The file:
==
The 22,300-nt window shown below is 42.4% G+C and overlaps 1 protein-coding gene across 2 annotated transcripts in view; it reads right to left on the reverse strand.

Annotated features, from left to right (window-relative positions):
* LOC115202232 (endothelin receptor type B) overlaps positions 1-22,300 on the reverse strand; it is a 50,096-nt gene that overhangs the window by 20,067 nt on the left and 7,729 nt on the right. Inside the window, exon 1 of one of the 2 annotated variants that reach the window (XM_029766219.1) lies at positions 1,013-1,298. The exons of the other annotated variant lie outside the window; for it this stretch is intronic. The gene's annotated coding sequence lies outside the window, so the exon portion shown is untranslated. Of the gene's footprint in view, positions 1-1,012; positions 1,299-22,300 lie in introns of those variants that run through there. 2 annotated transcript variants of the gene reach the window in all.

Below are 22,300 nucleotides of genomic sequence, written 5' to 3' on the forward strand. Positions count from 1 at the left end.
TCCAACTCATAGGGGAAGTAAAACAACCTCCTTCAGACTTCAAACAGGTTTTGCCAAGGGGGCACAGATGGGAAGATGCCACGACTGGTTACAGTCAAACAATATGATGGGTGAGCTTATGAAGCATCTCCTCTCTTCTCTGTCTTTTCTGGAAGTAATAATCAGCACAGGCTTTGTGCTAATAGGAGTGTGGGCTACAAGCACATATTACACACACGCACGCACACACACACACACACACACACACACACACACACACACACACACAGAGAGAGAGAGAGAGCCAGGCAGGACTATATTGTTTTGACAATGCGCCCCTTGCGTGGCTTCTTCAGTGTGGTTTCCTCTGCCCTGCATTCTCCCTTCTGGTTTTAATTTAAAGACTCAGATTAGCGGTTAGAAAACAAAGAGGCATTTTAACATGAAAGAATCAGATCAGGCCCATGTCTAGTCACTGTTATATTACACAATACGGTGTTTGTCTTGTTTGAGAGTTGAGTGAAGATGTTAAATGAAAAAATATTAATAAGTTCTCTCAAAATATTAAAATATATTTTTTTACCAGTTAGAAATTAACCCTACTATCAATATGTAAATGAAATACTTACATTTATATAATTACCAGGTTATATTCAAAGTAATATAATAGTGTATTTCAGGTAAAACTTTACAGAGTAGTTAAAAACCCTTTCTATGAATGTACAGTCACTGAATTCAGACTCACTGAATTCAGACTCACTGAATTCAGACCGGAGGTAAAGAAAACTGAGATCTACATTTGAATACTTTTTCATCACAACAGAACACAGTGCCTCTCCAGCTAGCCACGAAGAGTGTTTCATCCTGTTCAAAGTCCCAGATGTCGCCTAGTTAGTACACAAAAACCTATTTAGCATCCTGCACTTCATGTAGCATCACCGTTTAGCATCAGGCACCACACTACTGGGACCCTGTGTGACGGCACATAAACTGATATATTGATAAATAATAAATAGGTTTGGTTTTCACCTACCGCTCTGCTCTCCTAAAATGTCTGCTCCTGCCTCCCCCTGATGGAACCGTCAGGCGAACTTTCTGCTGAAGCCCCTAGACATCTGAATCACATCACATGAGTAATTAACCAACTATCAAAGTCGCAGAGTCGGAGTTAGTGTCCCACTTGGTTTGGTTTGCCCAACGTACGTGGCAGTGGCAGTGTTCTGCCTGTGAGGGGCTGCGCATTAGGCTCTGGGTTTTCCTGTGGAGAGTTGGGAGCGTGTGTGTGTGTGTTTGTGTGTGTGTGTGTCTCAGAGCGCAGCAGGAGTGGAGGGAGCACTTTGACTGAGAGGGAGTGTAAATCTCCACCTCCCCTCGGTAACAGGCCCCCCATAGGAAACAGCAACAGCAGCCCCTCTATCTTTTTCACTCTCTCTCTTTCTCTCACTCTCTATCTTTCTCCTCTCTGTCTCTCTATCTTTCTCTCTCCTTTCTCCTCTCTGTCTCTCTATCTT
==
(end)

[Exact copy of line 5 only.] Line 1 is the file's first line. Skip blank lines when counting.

TCCAACTCATAGGGGAAGTAAAACAACCTCCTTCAGACTTCAAACAGGTTTTGCCAAGGGGGCACAGATGGGAAGATGCCACGACTGGTTACAGTCAAACAATATGATGGGTGAGCTTATGAAGCATCTCCTCTCTTCTCTGTCTTTTCTGGAAGTAATAATCAGCACAGGCTTTGTGCTAATAGGAGTGTGGGCTACAAGCACATATTACACACACGCACGCACACACACACACACACACACACACACACACACACACACACACACAGAGAGAGAGAGAGAGCCAGGCAGGACTATATTGTTTTGACAATGCGCCCCTTGCGTGGCTTCTTCAGTGTGGTTTCCTCTGCCCTGCATTCTCCCTTCTGGTTTTAATTTAAAGACTCAGATTAGCGGTTAGAAAACAAAGAGGCATTTTAACATGAAAGAATCAGATCAGGCCCATGTCTAGTCACTGTTATATTACACAATACGGTGTTTGTCTTGTTTGAGAGTTGAGTGAAGATGTTAAATGAAAAAATATTAATAAGTTCTCTCAAAATATTAAAATATATTTTTTTACCAGTTAGAAATTAACCCTACTATCAATATGTAAATGAAATACTTACATTTATATAATTACCAGGTTATATTCAAAGTAATATAATAGTGTATTTCAGGTAAAACTTTACAGAGTAGTTAAAAACCCTTTCTATGAATGTACAGTCACTGAATTCAGACTCACTGAATTCAGACTCACTGAATTCAGACCGGAGGTAAAGAAAACTGAGATCTACATTTGAATACTTTTTCATCACAACAGAACACAGTGCCTCTCCAGCTAGCCACGAAGAGTGTTTCATCCTGTTCAAAGTCCCAGATGTCGCCTAGTTAGTACACAAAAACCTATTTAGCATCCTGCACTTCATGTAGCATCACCGTTTAGCATCAGGCACCACACTACTGGGACCCTGTGTGACGGCACATAAACTGATATATTGATAAATAATAAATAGGTTTGGTTTTCACCTACCGCTCTGCTCTCCTAAAATGTCTGCTCCTGCCTCCCCCTGATGGAACCGTCAGGCGAACTTTCTGCTGAAGCCCCTAGACATCTGAATCACATCACATGAGTAATTAACCAACTATCAAAGTCGCAGAGTCGGAGTTAGTGTCCCACTTGGTTTGGTTTGCCCAACGTACGTGGCAGTGGCAGTGTTCTGCCTGTGAGGGGCTGCGCATTAGGCTCTGGGTTTTCCTGTGGAGAGTTGGGAGCGTGTGTGTGTGTGTTTGTGTGTGTGTGTGTCTCAGAGCGCAGCAGGAGTGGAGGGAGCACTTTGACTGAGAGGGAGTGTAAATCTCCACCTCCCCTCGGTAACAGGCCCCCCATAGGAAACAGCAACAGCAGCCCCTCTATCTTTTTCACTCTCTCTCTTTCTCTCACTCTCTATCTTTCTCCTCTCTGTCTCTCTATCTTTCTCTCTCCTTTCTCCTCTCTGTCTCTCTATCTT